My uterus is still reacting to The Rabble’s Frankenstein.
I say it every time, but no one makes theatre like The Rabble does and Frankenstein is stretching their own boundaries far enough for Malthouse to include content warnings. Read them and you’ll know if you should give it a miss.
Working with their actors, co-creators Kate Davis and Emma Valente devise work based on well-know texts. Hours of improvisation and development never get near the stage (and they kept cutting after the previews). What’s left is distilled, clear and so potent that it’s not safe to take in more than sips.
The novel Frankenstein was written by an 18-year-old woman. In 1816 Mary Shelley was on holiday in Geneva with her new husband Percy (whose first wife had recently suicided), and writers Lord Byron and John Polidori. They had a competition to write the best horror story. Mary won with the beginnings of the novel that was first published anonymously in 1818 and in her name in 1823. It’s about a doctor who creates life: a monster who doesn’t want to be alone.
The Rabble tell it as a story about fertility and birth, knowing that between 1815 and 1818 Shelley lost three children at birth. Finally, one baby survived.
In this story, an infertile doctor (Mary Helen Sassman) wants to be a mummy so much that she’s going to fight until she makes a baby by any means possible, helped by her assistant (Dana Miltins) and adopted blind daughter (Emily Milledge). The return of her brother (David Paterson) makes for awkwardness, but not as awkward as the fact that she creates a monster (Jane Montgomery Griffiths).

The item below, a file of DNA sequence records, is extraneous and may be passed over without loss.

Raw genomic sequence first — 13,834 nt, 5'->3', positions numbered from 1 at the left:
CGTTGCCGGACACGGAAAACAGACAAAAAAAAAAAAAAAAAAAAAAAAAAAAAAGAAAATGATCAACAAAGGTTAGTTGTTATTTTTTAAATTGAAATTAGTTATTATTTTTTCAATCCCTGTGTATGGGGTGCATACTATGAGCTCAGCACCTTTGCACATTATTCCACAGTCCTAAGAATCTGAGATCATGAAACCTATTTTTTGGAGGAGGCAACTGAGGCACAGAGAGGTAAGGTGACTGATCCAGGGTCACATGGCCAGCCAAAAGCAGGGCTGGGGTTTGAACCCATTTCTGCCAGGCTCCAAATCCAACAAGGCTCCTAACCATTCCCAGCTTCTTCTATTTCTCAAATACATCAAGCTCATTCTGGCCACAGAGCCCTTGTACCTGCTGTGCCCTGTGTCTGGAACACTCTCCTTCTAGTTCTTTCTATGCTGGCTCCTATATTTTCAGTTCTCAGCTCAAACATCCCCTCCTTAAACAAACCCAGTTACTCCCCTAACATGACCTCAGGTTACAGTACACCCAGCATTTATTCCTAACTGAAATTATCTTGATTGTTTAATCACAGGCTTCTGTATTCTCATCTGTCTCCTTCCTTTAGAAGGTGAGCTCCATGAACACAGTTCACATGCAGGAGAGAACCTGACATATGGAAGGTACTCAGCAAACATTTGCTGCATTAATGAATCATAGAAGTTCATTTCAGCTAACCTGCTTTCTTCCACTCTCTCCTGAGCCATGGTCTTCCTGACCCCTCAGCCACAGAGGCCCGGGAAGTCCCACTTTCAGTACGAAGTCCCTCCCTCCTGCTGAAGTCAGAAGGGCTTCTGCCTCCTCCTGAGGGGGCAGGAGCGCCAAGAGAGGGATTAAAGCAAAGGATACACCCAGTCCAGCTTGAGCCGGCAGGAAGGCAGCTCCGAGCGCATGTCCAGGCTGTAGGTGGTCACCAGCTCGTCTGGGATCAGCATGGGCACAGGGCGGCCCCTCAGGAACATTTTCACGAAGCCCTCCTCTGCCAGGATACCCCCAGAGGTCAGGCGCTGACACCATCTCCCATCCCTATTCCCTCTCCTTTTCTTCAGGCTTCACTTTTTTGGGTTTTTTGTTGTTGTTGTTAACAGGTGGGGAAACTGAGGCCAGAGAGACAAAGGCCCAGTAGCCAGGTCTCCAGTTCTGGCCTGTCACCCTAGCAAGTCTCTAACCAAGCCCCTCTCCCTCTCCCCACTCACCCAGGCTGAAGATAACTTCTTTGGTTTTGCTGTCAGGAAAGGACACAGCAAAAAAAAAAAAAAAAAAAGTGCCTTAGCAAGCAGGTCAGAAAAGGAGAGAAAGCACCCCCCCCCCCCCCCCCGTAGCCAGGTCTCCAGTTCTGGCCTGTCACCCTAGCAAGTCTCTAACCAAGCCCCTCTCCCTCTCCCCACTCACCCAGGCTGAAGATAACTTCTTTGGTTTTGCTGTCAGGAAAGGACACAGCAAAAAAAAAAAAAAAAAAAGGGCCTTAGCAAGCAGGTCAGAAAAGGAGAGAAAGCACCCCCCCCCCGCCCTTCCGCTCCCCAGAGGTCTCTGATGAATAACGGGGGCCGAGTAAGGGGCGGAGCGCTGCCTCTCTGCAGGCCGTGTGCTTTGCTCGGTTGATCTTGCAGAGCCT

With the horror-film monster often better known than the book, there’s as much reference to horror films as to the novel – especially those made to squeal and look away from and those that treat women atrociously.
The orange stage is alien and uncomfortably beautiful, and filled with hundreds of black water-filled balloons.
Like monster eggs, they are slippery and wobbly and range in size from a mensturating to a first-trimester uterus, which becomes squeal-and-look-away clear when the first is ripped open into a bucket.
This is reproduction that’s bleeding, empty, ripped, violent, invasive, torturous, stinking, screaming, agonising, helpless, stitched, scarred, violated, stretched and exhausted.
And it’s beautiful.
Blood and pain are such a part of making, or trying to make, new life and finding the exquisite love that’s swaddled in a soft bunny rug.
With an infertile naked mutant-breasted monster, a womb that never forgives its emptiness and one ripped out before it had a chance, Frankenstein’s honesty is confronting and Valente and Davis never hold back when a visual choice has to be made. Yes, it has to be a coat hanger and it has to be red globby jelly and it’s impossible to not see the difference between the naked flesh of a woman in her 20s and one in her 50s.
It’s extreme, but no more than the horror films inspired by Frankenstein. In comparison to some, it’s mild. And, as we laugh as much as squeal at horror films, it’s more than ok to laugh if it gets too much, too graphic or too close.
The Rabble’s monster story dares us to find beauty and laughter – and perhaps even comfort – in the horror of reproduction.
I just wish I’d had some ibuprofen with me.